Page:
A premise or premiss is a statement that an argument claims will induce or justify a conclusion.
In logic, an argument requires a set of (at least) two declarative sentences (or Proposition) known as the premises or premisses along with another declarative sentence (or "proposition") known as the conclusion. This structure of two premises and one conclusion forms the basic argumentative structure. More complex arguments can use a sequence of rules to connect several premises to one conclusion, or to derive a number of conclusions from the original premises which then act as premises for additional conclusions. An example of this is the use of the rules of inference found within symbolic logic.
Aristotle held that any logical argument could be reduced to two premises and a conclusion. Premises are sometimes left unstated in which case they are called missing premises, for example:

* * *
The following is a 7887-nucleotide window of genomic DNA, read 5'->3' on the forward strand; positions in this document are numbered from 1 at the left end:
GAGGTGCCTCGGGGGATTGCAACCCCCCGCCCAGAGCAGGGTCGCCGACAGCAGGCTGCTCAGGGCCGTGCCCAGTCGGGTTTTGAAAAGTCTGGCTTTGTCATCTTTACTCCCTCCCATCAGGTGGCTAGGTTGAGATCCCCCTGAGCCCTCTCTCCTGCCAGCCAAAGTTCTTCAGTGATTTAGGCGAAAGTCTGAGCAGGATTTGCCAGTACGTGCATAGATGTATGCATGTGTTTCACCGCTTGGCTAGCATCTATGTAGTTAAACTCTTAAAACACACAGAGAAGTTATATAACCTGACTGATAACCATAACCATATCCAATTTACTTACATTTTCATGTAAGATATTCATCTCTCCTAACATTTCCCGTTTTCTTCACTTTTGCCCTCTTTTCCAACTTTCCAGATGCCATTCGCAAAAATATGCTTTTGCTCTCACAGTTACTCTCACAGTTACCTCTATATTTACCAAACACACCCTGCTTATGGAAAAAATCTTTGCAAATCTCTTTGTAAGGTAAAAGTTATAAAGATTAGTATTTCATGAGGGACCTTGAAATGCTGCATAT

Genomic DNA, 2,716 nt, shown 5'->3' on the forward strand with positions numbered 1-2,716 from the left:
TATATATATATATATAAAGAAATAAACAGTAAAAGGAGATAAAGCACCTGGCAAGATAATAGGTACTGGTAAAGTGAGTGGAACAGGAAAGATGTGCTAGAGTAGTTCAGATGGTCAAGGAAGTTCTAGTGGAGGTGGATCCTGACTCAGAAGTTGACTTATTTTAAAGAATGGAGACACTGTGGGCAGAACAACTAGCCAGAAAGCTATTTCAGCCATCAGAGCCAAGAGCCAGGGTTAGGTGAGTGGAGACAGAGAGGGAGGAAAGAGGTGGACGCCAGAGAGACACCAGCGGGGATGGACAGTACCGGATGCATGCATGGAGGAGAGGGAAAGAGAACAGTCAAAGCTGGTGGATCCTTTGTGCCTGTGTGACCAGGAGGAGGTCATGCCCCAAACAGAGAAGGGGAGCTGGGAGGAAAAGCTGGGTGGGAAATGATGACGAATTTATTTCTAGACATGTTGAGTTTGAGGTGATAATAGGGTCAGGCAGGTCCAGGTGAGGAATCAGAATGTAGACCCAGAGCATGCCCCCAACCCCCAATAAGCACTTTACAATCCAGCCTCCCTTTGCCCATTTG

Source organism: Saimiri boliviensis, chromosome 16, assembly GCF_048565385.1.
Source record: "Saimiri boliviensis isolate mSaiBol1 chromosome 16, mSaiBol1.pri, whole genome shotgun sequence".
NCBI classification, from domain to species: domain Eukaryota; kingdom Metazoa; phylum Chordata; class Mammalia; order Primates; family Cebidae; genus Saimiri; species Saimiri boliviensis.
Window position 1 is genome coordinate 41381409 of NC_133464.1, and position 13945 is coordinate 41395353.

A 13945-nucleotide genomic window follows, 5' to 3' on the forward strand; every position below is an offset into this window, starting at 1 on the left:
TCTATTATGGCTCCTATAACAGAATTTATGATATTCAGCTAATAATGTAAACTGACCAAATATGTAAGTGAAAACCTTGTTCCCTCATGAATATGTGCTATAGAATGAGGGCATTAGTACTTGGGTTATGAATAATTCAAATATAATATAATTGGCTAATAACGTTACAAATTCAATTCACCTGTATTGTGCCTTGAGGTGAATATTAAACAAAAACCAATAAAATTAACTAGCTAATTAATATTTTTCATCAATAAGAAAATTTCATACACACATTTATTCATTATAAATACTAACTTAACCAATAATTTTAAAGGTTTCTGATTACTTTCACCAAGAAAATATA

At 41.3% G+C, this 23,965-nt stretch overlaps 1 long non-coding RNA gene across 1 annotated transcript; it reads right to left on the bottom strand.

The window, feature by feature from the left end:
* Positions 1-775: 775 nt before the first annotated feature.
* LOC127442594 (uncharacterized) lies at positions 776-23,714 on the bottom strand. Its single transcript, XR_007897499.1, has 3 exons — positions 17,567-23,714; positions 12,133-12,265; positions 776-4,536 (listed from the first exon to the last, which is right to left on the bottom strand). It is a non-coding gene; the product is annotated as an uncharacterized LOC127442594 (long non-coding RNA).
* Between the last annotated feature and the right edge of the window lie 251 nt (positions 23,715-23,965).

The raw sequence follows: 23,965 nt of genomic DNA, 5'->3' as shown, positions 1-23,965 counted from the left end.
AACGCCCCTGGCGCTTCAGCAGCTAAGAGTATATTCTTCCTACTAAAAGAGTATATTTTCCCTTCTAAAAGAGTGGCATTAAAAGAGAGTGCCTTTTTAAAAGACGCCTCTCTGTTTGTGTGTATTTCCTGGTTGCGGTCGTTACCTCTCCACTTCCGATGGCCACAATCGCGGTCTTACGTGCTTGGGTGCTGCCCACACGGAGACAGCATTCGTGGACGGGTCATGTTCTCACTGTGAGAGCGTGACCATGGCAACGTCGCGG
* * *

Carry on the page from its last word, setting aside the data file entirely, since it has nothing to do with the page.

It is evident that a tacitly understood claim is that Socrates is a man. The fully expressed reasoning is thus:
In this example, the independent clauses preceding the comma (namely, "all men are mortal" and "Socrates is a man") are the premises, while "Socrates is mortal" is the conclusion.
The proof of a conclusion depends on both the truth of the premises and the validity of the argument. Also, additional information is required over and above the meaning of the premise to determine if the full meaning of the conclusion coincides with what is.
For Euclid, premises constitute two of the three propositions in a syllogism, with the other being the conclusion.
A premise can also be an indicator word if statements have been combined into a logical argument and such word functions to mark the role of one or more of the statements.